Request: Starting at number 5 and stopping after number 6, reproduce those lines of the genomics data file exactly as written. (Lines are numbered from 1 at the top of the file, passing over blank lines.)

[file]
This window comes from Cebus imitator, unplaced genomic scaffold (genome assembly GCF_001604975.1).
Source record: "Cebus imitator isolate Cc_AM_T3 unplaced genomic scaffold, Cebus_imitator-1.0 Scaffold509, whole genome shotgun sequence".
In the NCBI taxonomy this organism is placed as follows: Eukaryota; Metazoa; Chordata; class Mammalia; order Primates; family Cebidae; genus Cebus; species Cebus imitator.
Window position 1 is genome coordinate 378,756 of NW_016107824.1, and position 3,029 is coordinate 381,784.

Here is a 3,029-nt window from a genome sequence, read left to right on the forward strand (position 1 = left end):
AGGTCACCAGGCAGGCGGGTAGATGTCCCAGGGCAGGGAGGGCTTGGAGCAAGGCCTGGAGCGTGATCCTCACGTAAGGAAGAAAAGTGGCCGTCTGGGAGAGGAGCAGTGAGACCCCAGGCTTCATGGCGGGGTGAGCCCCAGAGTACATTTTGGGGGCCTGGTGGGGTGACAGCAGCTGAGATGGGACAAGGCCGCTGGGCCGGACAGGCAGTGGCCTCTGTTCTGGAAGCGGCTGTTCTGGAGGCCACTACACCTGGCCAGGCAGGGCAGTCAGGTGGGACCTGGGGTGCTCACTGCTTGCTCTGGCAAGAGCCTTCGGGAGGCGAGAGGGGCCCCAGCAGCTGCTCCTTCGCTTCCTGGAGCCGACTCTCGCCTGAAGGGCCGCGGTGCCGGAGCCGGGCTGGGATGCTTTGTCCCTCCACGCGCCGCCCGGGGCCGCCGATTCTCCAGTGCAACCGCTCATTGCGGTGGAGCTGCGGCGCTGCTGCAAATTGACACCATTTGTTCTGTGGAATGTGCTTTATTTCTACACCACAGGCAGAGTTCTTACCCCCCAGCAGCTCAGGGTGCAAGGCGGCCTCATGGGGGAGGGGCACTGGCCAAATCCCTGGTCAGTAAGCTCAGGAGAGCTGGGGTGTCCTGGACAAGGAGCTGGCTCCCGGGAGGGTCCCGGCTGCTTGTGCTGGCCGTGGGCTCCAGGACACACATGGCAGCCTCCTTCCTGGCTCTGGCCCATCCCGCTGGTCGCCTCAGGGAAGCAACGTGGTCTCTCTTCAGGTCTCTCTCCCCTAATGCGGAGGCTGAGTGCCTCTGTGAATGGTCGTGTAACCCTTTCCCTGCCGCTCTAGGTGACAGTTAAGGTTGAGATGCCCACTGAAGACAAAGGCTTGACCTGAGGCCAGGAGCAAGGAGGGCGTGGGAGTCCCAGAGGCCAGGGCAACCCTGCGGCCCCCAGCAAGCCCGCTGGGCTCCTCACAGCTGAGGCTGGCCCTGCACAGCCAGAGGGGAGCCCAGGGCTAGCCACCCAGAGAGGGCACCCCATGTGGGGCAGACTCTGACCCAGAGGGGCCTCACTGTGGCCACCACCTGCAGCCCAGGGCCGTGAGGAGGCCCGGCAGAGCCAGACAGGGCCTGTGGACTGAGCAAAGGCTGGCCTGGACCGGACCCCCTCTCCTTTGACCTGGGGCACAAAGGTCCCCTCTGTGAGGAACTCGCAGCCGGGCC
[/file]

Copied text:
Here is a 3,029-nt window from a genome sequence, read left to right on the forward strand (position 1 = left end):
AGGTCACCAGGCAGGCGGGTAGATGTCCCAGGGCAGGGAGGGCTTGGAGCAAGGCCTGGAGCGTGATCCTCACGTAAGGAAGAAAAGTGGCCGTCTGGGAGAGGAGCAGTGAGACCCCAGGCTTCATGGCGGGGTGAGCCCCAGAGTACATTTTGGGGGCCTGGTGGGGTGACAGCAGCTGAGATGGGACAAGGCCGCTGGGCCGGACAGGCAGTGGCCTCTGTTCTGGAAGCGGCTGTTCTGGAGGCCACTACACCTGGCCAGGCAGGGCAGTCAGGTGGGACCTGGGGTGCTCACTGCTTGCTCTGGCAAGAGCCTTCGGGAGGCGAGAGGGGCCCCAGCAGCTGCTCCTTCGCTTCCTGGAGCCGACTCTCGCCTGAAGGGCCGCGGTGCCGGAGCCGGGCTGGGATGCTTTGTCCCTCCACGCGCCGCCCGGGGCCGCCGATTCTCCAGTGCAACCGCTCATTGCGGTGGAGCTGCGGCGCTGCTGCAAATTGACACCATTTGTTCTGTGGAATGTGCTTTATTTCTACACCACAGGCAGAGTTCTTACCCCCCAGCAGCTCAGGGTGCAAGGCGGCCTCATGGGGGAGGGGCACTGGCCAAATCCCTGGTCAGTAAGCTCAGGAGAGCTGGGGTGTCCTGGACAAGGAGCTGGCTCCCGGGAGGGTCCCGGCTGCTTGTGCTGGCCGTGGGCTCCAGGACACACATGGCAGCCTCCTTCCTGGCTCTGGCCCATCCCGCTGGTCGCCTCAGGGAAGCAACGTGGTCTCTCTTCAGGTCTCTCTCCCCTAATGCGGAGGCTGAGTGCCTCTGTGAATGGTCGTGTAACCCTTTCCCTGCCGCTCTAGGTGACAGTTAAGGTTGAGATGCCCACTGAAGACAAAGGCTTGACCTGAGGCCAGGAGCAAGGAGGGCGTGGGAGTCCCAGAGGCCAGGGCAACCCTGCGGCCCCCAGCAAGCCCGCTGGGCTCCTCACAGCTGAGGCTGGCCCTGCACAGCCAGAGGGGAGCCCAGGGCTAGCCACCCAGAGAGGGCACCCCATGTGGGGCAGACTCTGACCCAGAGGGGCCTCACTGTGGCCACCACCTGCAGCCCAGGGCCGTGAGGAGGCCCGGCAGAGCCAGACAGGGCCTGTGGACTGAGCAAAGGCTGGCCTGGACCGGACCCCCTCTCCTTTGACCTGGGGCACAAAGGTCCCCTCTGTGAGGAACTCGCAGCCGGGCC